Ourselves & Others
Author, historian and university professor Graeme Morton is a world-renowned authority on Scottish heritage. His first book, William Wallace; Man and Myth (2001) was praised for its accuracy and authentic examination of the famed Scot. His latest effort is Ourselves and Others; Scotland 1832-1914 is an enlightening and entertaining examination of the modern Scottish identity.
What inspired you to put this book together?
I’ve always had an interest in national identity, wondering just who the Scots thought they were in the world. I’m also fascinated by what others thought the Scots were like as a people: all kilt wearing red-heads, or dour Presbyterians, perhaps? It seemed to me that the Scots of North Britain – think of the North British Railway or the NB hotel in Edinburgh – were still so ‘Scottish’ despite over two centuries of the UK and their travels throughout an Empire upon which the sun never set. I wanted to explore Scottish identity in everyday life, looking at what the people were reading, singing, learning, and eating: what they were up to in their ordinary lives as well as at moments of high drama.
Did the work come together quickly or did you really need to work at it?
I’ve never found writing a history book to be quick and easy – more akin to the dark night of the soul. There are always so many stories to tell and pieces in the puzzle to be worked out, with ‘just one more thing’ to include. A book like Ourselves and Others is particularly challenging because it covers so much. The research started when I was still living and working in Edinburgh, with the bulk of the writing taking place in and around Guelph. Once the writing started to flow, however, then the book came together pretty quickly.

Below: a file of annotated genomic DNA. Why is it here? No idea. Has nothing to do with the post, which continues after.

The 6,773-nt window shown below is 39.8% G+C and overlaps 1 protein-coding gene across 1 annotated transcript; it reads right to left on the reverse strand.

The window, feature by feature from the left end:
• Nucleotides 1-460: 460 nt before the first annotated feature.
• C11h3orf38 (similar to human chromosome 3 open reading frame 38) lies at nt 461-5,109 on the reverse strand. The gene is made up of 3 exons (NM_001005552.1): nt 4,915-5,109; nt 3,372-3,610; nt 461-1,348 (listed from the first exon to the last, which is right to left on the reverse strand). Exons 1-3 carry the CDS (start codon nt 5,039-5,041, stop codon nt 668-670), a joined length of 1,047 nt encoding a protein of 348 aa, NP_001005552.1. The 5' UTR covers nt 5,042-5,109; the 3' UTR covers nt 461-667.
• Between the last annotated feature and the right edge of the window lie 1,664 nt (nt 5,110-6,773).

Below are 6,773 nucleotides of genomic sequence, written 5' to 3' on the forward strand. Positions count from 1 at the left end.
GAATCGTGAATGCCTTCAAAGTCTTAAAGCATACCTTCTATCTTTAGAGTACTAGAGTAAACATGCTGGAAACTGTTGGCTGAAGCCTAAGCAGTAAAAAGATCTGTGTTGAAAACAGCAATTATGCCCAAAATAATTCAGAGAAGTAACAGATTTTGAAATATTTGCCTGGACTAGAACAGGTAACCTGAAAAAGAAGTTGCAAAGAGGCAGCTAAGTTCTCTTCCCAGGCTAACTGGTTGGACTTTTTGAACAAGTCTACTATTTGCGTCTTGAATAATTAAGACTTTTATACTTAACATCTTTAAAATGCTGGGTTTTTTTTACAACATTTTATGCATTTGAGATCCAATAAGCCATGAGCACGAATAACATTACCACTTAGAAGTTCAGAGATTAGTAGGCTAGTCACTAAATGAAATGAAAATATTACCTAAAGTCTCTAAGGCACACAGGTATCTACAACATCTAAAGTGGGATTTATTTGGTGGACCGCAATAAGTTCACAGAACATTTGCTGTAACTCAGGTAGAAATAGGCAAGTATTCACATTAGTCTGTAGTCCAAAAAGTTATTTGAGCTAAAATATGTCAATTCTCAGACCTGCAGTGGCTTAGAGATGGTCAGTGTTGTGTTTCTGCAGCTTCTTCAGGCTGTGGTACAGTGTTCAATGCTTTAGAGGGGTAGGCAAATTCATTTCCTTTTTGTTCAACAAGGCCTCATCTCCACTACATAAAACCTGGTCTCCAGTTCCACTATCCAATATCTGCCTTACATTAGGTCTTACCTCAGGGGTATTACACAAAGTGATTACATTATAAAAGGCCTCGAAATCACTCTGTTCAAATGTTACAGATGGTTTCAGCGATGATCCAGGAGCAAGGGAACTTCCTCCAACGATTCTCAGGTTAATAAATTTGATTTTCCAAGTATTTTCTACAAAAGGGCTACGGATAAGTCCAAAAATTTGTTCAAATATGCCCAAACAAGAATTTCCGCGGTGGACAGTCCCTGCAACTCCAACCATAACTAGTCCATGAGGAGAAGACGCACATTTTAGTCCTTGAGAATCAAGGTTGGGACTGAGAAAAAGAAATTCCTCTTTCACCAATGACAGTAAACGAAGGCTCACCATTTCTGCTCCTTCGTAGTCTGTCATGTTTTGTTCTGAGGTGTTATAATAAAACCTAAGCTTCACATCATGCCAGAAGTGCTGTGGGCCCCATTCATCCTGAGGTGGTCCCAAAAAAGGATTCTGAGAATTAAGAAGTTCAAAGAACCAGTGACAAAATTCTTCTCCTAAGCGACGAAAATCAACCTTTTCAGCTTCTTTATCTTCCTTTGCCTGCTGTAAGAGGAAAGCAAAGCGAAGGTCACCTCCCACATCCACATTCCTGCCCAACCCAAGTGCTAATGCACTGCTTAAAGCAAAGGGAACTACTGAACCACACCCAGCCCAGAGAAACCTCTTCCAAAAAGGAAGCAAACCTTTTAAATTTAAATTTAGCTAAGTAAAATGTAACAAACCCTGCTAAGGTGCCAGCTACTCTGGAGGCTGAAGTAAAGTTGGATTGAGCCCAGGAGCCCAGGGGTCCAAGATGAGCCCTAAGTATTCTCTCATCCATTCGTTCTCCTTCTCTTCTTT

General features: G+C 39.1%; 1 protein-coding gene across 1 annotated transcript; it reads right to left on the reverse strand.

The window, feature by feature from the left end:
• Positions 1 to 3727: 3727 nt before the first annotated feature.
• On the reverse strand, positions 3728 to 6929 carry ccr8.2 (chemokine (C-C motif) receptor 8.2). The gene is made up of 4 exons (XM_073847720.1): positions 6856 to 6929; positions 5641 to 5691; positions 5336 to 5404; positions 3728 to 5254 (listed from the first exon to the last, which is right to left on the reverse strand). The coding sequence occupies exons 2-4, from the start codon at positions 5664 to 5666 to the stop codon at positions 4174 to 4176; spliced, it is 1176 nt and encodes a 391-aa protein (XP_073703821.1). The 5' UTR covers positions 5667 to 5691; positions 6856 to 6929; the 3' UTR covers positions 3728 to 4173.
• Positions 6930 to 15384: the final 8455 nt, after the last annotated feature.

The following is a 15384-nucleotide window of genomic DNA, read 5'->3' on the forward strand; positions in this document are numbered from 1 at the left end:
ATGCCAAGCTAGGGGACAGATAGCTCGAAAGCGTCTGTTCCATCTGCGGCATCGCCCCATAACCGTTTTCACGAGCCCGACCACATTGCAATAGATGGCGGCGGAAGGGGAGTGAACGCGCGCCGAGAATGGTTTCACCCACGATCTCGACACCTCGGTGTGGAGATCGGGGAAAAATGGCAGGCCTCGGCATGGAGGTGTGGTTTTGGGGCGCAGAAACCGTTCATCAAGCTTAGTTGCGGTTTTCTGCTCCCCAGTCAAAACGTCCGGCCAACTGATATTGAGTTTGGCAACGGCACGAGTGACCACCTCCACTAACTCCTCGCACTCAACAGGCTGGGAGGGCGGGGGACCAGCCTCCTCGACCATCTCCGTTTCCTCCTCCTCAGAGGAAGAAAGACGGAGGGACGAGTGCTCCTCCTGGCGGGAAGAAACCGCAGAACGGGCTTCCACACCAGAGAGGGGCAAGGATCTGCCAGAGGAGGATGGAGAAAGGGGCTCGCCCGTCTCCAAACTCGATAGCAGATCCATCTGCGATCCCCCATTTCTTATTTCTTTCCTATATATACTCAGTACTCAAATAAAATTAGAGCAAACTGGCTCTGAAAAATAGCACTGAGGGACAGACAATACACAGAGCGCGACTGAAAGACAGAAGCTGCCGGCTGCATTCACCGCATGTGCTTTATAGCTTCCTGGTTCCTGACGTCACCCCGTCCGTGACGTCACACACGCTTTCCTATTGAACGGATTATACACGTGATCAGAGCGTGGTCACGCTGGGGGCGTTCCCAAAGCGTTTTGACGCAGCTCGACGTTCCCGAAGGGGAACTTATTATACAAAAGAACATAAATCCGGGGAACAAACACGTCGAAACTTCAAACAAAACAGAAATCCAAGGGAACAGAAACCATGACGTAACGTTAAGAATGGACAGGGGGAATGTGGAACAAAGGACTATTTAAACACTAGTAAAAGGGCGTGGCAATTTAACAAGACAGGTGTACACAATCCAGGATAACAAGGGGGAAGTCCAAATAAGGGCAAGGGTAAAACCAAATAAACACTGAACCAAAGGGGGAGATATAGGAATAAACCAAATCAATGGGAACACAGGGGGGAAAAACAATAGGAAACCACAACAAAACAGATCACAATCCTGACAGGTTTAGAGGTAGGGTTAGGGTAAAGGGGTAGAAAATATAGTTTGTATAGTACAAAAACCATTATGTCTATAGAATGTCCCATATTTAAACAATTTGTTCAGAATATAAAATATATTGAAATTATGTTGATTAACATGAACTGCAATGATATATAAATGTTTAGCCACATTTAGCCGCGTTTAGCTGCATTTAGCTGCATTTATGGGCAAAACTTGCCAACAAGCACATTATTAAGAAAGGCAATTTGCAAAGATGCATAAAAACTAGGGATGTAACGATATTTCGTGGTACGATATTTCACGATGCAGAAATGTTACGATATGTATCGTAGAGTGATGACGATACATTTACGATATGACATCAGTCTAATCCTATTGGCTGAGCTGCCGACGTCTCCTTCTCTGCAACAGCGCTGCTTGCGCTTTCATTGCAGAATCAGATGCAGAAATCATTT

What was the most challenging aspect of the process?
Covering the best part of a century of Scottish history and writing about topics far from my own comfort zone really made me work up a sweat. To be comprehensive was a big challenge, and to present Scotland as a place of life and vigour, full of contradictions and complexities, was no easy task. And I wanted to get away from well-worn narratives to present a new version of Scotland that would interest Scots at home and those away from home in the diaspora – because it’s their ancestors that the book is about.
What was the most rewarding part of the experience?
Following my instincts that it really was possible to write a chapter on Scotland’s weather! It’s a great story, with the first attempts to bring science to bear upon the old tales of farmers and fishermen taking place in the nineteenth century, using the lighthouse keepers and amateur meteorologists as observers. That was followed by deployment of new technology to measure wind speed and the telegraph to warn of approaching storms. But not everyone thought meteorology was a great idea and Scots still deferred to God’s command of the wind and the rain. Scientists had a lot of scepticism to overcome, and this story was the real fun part in writing this book.
What did you learn during the process?
I learned a lot about why so many Scots left for a life elsewhere. Over two million migrated overseas in the period from the 1830s until the start of World War One, and many also went to England and to Ireland. The economy was doing well and more jobs were being created, but still Scots chose to leave to avoid the terror of poverty. By examining their private letters and the journals they wrote, recounting tales of other nationalities met for the first time, including indigenous peoples in New Zealand and North America, I found the Scottish character of these migrants always shining through.
How did you feel when the book was completed?
Right, now for the next one! Certainly I was mightily relieved when it hit the bookshelves. Now I just hope some people might read it – and maybe start asking their own questions about Scotland’s past.
What has the response been like so far from those that have read it?